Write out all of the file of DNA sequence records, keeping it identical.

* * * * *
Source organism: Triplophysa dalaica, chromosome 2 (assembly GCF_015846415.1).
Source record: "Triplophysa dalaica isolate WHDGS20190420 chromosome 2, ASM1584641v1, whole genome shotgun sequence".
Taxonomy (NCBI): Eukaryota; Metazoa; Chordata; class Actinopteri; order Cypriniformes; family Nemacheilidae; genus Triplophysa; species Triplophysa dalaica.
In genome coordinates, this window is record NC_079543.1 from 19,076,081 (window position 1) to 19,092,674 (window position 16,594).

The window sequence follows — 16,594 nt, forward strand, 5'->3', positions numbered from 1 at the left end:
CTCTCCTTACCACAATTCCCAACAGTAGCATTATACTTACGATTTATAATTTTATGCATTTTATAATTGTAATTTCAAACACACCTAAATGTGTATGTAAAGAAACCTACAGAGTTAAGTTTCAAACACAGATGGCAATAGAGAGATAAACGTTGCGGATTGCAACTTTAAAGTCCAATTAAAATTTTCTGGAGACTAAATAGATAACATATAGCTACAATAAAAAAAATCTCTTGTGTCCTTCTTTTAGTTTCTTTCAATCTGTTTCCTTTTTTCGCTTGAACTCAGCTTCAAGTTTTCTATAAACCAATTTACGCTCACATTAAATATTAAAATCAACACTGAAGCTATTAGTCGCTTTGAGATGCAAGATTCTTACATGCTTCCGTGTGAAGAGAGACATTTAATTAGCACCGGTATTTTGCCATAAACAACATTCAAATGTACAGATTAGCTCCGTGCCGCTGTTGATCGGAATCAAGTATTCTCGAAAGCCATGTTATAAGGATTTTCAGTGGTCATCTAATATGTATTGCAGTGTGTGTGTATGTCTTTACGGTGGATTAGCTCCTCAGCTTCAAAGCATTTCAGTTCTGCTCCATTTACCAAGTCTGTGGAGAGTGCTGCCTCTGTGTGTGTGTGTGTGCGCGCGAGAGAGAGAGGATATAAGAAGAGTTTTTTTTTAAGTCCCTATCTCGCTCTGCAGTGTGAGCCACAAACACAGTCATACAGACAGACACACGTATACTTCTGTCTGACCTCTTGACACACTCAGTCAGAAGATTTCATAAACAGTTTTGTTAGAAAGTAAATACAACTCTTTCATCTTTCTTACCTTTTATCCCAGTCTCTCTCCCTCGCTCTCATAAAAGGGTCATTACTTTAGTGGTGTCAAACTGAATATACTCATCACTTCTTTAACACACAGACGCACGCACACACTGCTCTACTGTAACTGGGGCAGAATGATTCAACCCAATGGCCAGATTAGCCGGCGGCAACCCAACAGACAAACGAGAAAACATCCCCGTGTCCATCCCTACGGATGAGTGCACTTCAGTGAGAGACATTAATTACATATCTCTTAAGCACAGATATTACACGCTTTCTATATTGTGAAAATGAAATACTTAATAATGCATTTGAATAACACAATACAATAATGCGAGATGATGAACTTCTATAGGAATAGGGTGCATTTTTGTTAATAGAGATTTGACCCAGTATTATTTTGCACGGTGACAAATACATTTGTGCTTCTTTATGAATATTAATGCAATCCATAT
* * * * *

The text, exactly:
Source organism: Triplophysa dalaica, chromosome 2 (assembly GCF_015846415.1).
Source record: "Triplophysa dalaica isolate WHDGS20190420 chromosome 2, ASM1584641v1, whole genome shotgun sequence".
Taxonomy (NCBI): Eukaryota; Metazoa; Chordata; class Actinopteri; order Cypriniformes; family Nemacheilidae; genus Triplophysa; species Triplophysa dalaica.
In genome coordinates, this window is record NC_079543.1 from 19,076,081 (window position 1) to 19,092,674 (window position 16,594).

The window sequence follows — 16,594 nt, forward strand, 5'->3', positions numbered from 1 at the left end:
CTCTCCTTACCACAATTCCCAACAGTAGCATTATACTTACGATTTATAATTTTATGCATTTTATAATTGTAATTTCAAACACACCTAAATGTGTATGTAAAGAAACCTACAGAGTTAAGTTTCAAACACAGATGGCAATAGAGAGATAAACGTTGCGGATTGCAACTTTAAAGTCCAATTAAAATTTTCTGGAGACTAAATAGATAACATATAGCTACAATAAAAAAAATCTCTTGTGTCCTTCTTTTAGTTTCTTTCAATCTGTTTCCTTTTTTCGCTTGAACTCAGCTTCAAGTTTTCTATAAACCAATTTACGCTCACATTAAATATTAAAATCAACACTGAAGCTATTAGTCGCTTTGAGATGCAAGATTCTTACATGCTTCCGTGTGAAGAGAGACATTTAATTAGCACCGGTATTTTGCCATAAACAACATTCAAATGTACAGATTAGCTCCGTGCCGCTGTTGATCGGAATCAAGTATTCTCGAAAGCCATGTTATAAGGATTTTCAGTGGTCATCTAATATGTATTGCAGTGTGTGTGTATGTCTTTACGGTGGATTAGCTCCTCAGCTTCAAAGCATTTCAGTTCTGCTCCATTTACCAAGTCTGTGGAGAGTGCTGCCTCTGTGTGTGTGTGTGTGCGCGCGAGAGAGAGAGGATATAAGAAGAGTTTTTTTTTAAGTCCCTATCTCGCTCTGCAGTGTGAGCCACAAACACAGTCATACAGACAGACACACGTATACTTCTGTCTGACCTCTTGACACACTCAGTCAGAAGATTTCATAAACAGTTTTGTTAGAAAGTAAATACAACTCTTTCATCTTTCTTACCTTTTATCCCAGTCTCTCTCCCTCGCTCTCATAAAAGGGTCATTACTTTAGTGGTGTCAAACTGAATATACTCATCACTTCTTTAACACACAGACGCACGCACACACTGCTCTACTGTAACTGGGGCAGAATGATTCAACCCAATGGCCAGATTAGCCGGCGGCAACCCAACAGACAAACGAGAAAACATCCCCGTGTCCATCCCTACGGATGAGTGCACTTCAGTGAGAGACATTAATTACATATCTCTTAAGCACAGATATTACACGCTTTCTATATTGTGAAAATGAAATACTTAATAATGCATTTGAATAACACAATACAATAATGCGAGATGATGAACTTCTATAGGAATAGGGTGCATTTTTGTTAATAGAGATTTGACCCAGTATTATTTTGCACGGTGACAAATACATTTGTGCTTCTTTATGAATATTAATGCAATCCATAT